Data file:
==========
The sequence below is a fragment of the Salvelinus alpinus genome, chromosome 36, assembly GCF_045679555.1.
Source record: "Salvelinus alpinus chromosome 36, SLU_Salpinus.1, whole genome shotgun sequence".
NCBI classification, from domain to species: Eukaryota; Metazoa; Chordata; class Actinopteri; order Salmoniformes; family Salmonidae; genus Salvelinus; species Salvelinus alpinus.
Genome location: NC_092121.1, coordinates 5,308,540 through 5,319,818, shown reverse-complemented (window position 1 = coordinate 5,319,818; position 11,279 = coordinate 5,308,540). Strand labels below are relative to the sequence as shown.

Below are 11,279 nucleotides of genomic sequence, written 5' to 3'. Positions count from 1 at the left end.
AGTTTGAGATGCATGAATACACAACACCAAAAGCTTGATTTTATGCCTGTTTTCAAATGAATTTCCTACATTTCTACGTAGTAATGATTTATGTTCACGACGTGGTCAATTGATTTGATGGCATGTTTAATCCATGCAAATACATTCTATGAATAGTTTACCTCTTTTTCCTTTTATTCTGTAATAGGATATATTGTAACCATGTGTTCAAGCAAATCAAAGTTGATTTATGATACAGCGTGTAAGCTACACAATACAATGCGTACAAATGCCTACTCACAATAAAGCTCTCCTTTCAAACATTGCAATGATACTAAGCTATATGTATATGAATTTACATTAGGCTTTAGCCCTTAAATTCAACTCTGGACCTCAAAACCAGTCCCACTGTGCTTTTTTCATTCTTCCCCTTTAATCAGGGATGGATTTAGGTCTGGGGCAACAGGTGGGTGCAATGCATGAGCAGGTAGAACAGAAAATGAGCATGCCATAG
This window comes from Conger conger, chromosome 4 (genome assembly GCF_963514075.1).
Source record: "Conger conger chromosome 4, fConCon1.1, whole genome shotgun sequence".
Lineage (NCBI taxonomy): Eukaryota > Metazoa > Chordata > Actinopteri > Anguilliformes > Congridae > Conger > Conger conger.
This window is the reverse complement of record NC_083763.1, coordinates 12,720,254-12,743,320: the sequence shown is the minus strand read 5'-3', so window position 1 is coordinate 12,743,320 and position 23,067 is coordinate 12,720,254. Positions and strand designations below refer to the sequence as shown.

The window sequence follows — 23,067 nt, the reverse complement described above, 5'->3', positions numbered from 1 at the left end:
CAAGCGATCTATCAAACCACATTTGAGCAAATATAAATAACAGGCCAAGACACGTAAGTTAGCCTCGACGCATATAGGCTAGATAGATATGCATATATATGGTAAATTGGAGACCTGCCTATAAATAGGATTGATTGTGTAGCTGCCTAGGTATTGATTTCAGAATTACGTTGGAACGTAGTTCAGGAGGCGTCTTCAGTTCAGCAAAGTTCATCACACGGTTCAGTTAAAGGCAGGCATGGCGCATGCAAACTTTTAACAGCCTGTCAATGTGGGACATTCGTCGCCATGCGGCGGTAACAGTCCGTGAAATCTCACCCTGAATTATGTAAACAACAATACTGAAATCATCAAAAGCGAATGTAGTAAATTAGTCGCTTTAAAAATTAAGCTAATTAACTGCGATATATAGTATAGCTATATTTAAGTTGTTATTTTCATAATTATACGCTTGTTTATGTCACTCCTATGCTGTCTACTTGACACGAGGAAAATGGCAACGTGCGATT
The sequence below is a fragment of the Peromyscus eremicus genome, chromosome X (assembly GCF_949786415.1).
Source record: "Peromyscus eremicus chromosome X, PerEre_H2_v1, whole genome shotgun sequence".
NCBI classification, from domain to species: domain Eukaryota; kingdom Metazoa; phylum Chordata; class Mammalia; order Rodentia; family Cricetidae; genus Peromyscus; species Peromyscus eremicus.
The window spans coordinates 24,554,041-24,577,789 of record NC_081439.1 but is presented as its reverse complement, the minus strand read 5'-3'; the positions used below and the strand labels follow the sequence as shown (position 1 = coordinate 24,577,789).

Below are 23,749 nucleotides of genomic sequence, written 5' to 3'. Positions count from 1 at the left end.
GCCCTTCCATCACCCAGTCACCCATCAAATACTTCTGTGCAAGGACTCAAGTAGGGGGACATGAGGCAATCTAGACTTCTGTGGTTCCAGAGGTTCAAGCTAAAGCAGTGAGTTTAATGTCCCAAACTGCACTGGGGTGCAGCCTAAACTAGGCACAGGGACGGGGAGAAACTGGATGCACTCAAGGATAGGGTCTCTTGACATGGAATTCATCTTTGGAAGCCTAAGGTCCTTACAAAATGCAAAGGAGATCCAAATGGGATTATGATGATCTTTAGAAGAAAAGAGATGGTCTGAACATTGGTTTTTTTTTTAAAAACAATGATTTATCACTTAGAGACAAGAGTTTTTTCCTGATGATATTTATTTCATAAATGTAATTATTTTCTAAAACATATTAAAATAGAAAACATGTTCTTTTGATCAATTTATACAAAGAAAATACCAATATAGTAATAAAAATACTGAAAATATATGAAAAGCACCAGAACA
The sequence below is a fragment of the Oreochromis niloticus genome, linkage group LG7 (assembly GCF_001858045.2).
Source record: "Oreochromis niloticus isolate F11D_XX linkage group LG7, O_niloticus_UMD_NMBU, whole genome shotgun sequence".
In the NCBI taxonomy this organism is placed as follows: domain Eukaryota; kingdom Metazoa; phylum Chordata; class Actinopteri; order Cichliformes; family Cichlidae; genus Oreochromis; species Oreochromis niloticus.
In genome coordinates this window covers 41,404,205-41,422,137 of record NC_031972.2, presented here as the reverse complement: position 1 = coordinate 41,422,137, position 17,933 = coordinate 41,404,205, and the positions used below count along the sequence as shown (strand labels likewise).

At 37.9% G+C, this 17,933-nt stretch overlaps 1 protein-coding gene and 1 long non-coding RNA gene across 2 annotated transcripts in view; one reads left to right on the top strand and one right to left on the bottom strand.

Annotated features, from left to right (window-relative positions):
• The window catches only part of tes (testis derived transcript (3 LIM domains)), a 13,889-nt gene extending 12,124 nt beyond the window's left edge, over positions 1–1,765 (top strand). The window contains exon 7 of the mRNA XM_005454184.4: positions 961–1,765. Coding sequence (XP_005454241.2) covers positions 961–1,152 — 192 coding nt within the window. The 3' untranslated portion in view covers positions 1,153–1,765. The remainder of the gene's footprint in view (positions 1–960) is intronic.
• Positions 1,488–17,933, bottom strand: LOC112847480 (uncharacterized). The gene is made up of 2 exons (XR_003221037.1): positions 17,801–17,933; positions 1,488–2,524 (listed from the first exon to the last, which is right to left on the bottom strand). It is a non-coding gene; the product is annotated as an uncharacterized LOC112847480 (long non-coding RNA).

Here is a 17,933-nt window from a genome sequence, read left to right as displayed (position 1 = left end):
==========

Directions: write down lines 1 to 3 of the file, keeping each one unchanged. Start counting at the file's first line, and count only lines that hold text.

The sequence below is a fragment of the Salvelinus alpinus genome, chromosome 36, assembly GCF_045679555.1.
Source record: "Salvelinus alpinus chromosome 36, SLU_Salpinus.1, whole genome shotgun sequence".
NCBI classification, from domain to species: Eukaryota; Metazoa; Chordata; class Actinopteri; order Salmoniformes; family Salmonidae; genus Salvelinus; species Salvelinus alpinus.